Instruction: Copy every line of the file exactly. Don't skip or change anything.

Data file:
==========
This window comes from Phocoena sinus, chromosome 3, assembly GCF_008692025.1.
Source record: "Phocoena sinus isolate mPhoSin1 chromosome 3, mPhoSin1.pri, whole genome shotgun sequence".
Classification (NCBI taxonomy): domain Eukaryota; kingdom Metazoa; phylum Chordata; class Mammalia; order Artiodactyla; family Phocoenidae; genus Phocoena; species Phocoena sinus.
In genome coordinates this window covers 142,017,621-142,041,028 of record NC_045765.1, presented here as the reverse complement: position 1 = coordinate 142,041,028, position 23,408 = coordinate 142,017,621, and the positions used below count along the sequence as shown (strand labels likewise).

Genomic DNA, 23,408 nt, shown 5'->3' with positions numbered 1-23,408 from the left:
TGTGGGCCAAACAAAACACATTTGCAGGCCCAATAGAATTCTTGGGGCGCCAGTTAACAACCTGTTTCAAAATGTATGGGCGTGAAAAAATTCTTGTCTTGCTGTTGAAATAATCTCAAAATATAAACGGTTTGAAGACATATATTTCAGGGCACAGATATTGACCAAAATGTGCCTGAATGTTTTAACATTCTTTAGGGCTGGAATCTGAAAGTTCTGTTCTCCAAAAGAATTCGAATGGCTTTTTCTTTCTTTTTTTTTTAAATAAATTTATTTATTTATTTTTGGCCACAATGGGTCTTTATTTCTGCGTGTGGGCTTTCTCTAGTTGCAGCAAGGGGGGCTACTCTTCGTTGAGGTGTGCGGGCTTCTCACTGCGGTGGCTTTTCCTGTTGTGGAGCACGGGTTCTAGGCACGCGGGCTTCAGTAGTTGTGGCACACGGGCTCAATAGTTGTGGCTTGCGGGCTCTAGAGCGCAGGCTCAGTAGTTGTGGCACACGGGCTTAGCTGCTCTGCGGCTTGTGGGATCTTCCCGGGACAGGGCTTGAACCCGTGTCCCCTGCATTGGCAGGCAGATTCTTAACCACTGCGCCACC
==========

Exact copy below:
This window comes from Phocoena sinus, chromosome 3, assembly GCF_008692025.1.
Source record: "Phocoena sinus isolate mPhoSin1 chromosome 3, mPhoSin1.pri, whole genome shotgun sequence".
Classification (NCBI taxonomy): domain Eukaryota; kingdom Metazoa; phylum Chordata; class Mammalia; order Artiodactyla; family Phocoenidae; genus Phocoena; species Phocoena sinus.
In genome coordinates this window covers 142,017,621-142,041,028 of record NC_045765.1, presented here as the reverse complement: position 1 = coordinate 142,041,028, position 23,408 = coordinate 142,017,621, and the positions used below count along the sequence as shown (strand labels likewise).

Genomic DNA, 23,408 nt, shown 5'->3' with positions numbered 1-23,408 from the left:
TGTGGGCCAAACAAAACACATTTGCAGGCCCAATAGAATTCTTGGGGCGCCAGTTAACAACCTGTTTCAAAATGTATGGGCGTGAAAAAATTCTTGTCTTGCTGTTGAAATAATCTCAAAATATAAACGGTTTGAAGACATATATTTCAGGGCACAGATATTGACCAAAATGTGCCTGAATGTTTTAACATTCTTTAGGGCTGGAATCTGAAAGTTCTGTTCTCCAAAAGAATTCGAATGGCTTTTTCTTTCTTTTTTTTTTAAATAAATTTATTTATTTATTTTTGGCCACAATGGGTCTTTATTTCTGCGTGTGGGCTTTCTCTAGTTGCAGCAAGGGGGGCTACTCTTCGTTGAGGTGTGCGGGCTTCTCACTGCGGTGGCTTTTCCTGTTGTGGAGCACGGGTTCTAGGCACGCGGGCTTCAGTAGTTGTGGCACACGGGCTCAATAGTTGTGGCTTGCGGGCTCTAGAGCGCAGGCTCAGTAGTTGTGGCACACGGGCTTAGCTGCTCTGCGGCTTGTGGGATCTTCCCGGGACAGGGCTTGAACCCGTGTCCCCTGCATTGGCAGGCAGATTCTTAACCACTGCGCCACC